As psychologists, we are faced with the dilemma of whether to accept a patient quite regularly. In this presentation we review the role suicidal and homicidal ideations, violence and aggression, gender identity, and political affiliations impact attitudes
towards our patients. We examine the impact of intellectualization, compensation, transference, countertransference, and the role of culture in the treatment room. We conclude with personal insights that occurred as a function of these dynamics.
Financial Considerations for Early Career Psychologists
Presenter: Alison Gurley, PsyD
For psychologists entering the workforce, finances are a major factor for consideration when choosing a job, loan repayment program, starting a private practice, negotiating salaries and planning for the future. Despite this, education around finances
is rarely included in graduate curriculums and finding answers to our financial questions can be difficult. This ECP-division sponsored, interactive panel aims to address some common financial questions for new psychologists by sharing experiences
and knowledge in navigating financial decisions.
Consulting: How to Apply Your Psychological Skills Beyond the Therapy Room
Presenters: Alan Hack, PhD, Bruce Hammer, PhD, Christine Allen, PhD and Thomas Diamante, PhD
As psychologists we are often well trained in understanding human behavior and how to provide interventions that are therapeutic. We are not taught to bring our skills to applied settings. This panel will provide an opportunity for participants
to hear from experienced consultants who have added to their private practice or created a full-time consulting practice. The presentation of case studies will identify the many different skills that psychologists have to offer as consultants and
provide a forum for questions and discussion.
A Call to Attention for First-Generation Asian-American Immigrant Mental Health
Presenter: Jennifer Im, PhD
This paper will conduct a literature review of first-generation Asian-American immigrant mental health. Specifically, the paper will delve into the acculturation and enculturation stress experienced by first-generation Asian-American immigrants and mental
health challenges that interweave complex cultural factors with barriers to treatment. This is an important population that is often neglected in the literature likely due to underreporting of symptoms. First-generation Asian-American immigrants are
more likely to report mental health symptoms relative to subsequent generations.
An Evidence-Based Online Wellness/Survey Program for Use in Clinical/Counseling Practices, Hospitals, Businesses, and Public Safety/First Responder Agencies
Presenter: Robin Inwald, PhD ABPP ABAP
This presentation provides research results using four Inwald Research wellness program surveys [IRBI (benchmarking index), IEFQ (emotional fitness), ISCS (stress control) and ITRI (Inwald Trauma Response Inventory)]. Profiles comparing individuals in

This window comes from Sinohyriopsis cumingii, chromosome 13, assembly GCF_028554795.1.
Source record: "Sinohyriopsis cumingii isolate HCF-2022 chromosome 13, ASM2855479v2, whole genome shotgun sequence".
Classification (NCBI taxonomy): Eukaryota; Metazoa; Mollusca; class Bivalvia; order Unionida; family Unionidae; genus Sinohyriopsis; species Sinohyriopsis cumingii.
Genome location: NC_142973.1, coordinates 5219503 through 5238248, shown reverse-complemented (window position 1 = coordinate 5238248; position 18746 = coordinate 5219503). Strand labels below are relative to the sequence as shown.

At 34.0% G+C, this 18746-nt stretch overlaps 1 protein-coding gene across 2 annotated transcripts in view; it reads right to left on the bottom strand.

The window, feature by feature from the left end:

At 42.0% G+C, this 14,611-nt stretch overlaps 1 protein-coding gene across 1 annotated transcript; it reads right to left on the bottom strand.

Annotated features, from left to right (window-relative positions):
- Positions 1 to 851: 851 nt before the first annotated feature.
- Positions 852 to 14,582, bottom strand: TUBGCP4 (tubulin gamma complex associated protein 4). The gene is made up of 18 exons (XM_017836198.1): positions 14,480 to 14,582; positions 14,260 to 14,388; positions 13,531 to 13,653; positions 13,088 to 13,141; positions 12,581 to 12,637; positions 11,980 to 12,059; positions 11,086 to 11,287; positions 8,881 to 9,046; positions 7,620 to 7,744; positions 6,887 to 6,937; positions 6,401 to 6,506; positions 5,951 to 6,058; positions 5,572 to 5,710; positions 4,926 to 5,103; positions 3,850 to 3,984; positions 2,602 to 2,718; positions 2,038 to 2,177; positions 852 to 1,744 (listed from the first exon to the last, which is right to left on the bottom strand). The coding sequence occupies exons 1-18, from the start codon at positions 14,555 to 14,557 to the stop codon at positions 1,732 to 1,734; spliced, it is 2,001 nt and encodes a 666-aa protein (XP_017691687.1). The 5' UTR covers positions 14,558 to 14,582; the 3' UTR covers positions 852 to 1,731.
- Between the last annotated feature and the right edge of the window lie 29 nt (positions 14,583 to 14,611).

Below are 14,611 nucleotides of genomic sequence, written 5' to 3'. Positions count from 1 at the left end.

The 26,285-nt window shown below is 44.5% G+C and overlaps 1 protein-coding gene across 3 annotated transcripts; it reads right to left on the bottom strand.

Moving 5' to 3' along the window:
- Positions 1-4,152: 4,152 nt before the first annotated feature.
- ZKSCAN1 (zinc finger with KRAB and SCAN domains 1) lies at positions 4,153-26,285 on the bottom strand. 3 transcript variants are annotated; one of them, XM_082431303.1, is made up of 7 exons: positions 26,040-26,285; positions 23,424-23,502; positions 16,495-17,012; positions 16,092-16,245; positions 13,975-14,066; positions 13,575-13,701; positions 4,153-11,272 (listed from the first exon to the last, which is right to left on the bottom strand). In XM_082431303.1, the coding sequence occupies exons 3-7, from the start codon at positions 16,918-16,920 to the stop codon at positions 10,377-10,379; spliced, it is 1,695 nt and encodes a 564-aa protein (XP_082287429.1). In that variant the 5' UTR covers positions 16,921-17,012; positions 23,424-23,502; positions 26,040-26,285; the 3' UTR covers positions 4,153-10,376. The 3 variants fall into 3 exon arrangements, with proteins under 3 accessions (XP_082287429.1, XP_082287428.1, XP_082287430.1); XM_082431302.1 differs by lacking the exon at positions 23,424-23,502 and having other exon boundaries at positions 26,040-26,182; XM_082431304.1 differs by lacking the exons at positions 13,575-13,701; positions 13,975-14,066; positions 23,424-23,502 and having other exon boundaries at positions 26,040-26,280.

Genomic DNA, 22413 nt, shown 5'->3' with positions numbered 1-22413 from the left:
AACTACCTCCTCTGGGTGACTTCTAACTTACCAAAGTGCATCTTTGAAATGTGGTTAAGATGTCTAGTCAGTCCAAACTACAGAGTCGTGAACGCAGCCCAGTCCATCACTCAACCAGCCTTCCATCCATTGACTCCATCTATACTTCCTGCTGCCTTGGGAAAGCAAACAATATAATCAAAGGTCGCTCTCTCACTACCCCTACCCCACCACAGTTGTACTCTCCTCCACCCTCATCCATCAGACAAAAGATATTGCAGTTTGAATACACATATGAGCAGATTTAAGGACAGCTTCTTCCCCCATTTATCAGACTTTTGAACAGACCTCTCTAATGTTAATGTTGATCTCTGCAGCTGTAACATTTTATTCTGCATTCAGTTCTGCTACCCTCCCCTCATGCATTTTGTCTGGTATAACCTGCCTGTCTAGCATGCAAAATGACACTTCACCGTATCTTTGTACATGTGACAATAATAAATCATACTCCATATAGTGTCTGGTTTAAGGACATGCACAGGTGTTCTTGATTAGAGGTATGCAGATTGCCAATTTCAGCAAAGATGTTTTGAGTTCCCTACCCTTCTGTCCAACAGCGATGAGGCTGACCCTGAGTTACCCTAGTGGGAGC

different occupations and life stages will be included (to be used as critical incident/traumatic event assessments as well as coaching for job and retirement preparation). Finally, an overview of an online wellness program will be presented with
options for referrals and research project participation.
Using Psychological Testing as a Means of Brief Psychotherapy (Therapeutic Assessment)
Presenter: Dana J. Jackson, PhD ABPP
The purpose of the paper presentation is to highlight the need for psychologists to perform more psychological testing, not just to inform treatment but as a treatment in and of itself. the paper will reference the uses and benefits of psychological testing,
and how therapeutic assessment is employed and implemented.
“People Living Deeply Have No Fear of Death”: An Examination of Aging, Death, and Dying from Buddhist, Hindu, Islamic and Jewish Tradition
Presenters: Daniel Kaplin, PhD, Sharla Khargi, PhD, Amina Mahmood, PhD, Herb Gingold, PhD, and Shibani Ray-Mazumder, ScD, PhD
In this presentation, we examine late adulthood and end of life care through the prism of Buddhist, Hindu, Islamic and Jewish perspectives. We will highlight several areas of commonality and distinctions in the aging process across the four religious
communities. Prominent end-of-life issues facing religious individuals will be discussed.
Traumatic Loss, Crisis and Meaning-Making in Independent Practice
Presenter: Jessica Koblenz, PsyD
This collaborative workshop will showcase how to handle clients who have been through traumatic experiences in the independent practice setting. Case studies of clients who have been through tragedy and traumatic loss, how they overcome these adversities
and accept them will be discussed. Theoretical basis of post-traumatic growth will be used to help clients move to develop meaning making, heal and grow from these experiences.
Using Kimochis Feeling Pillows® to Help Children Manage Challenging Feelings and Behaviors
Presenter: Jill Kristal, PhD
Kimochis Feeling Pillows and accompanying Guide for Mental Health Professionals offer a novel and creative approach for helping children ages 5-12 better understand and communicate emotional experiences. Actually playing with feelings will be at the heart
of this 'how-to,' interactive, tool-driven workshop. Attendees will leave with a set of effective and fun activities that make abstract feelings concrete and tangible and encourage verbal and non-verbal engagement in communication and counseling exercises.
Building Community as an Aspect of Self-Care
Presenters: Amina Mahmood, PhD, Anu Raj, PsyD, Vernon Smith, PhD and Ed Korber, PhD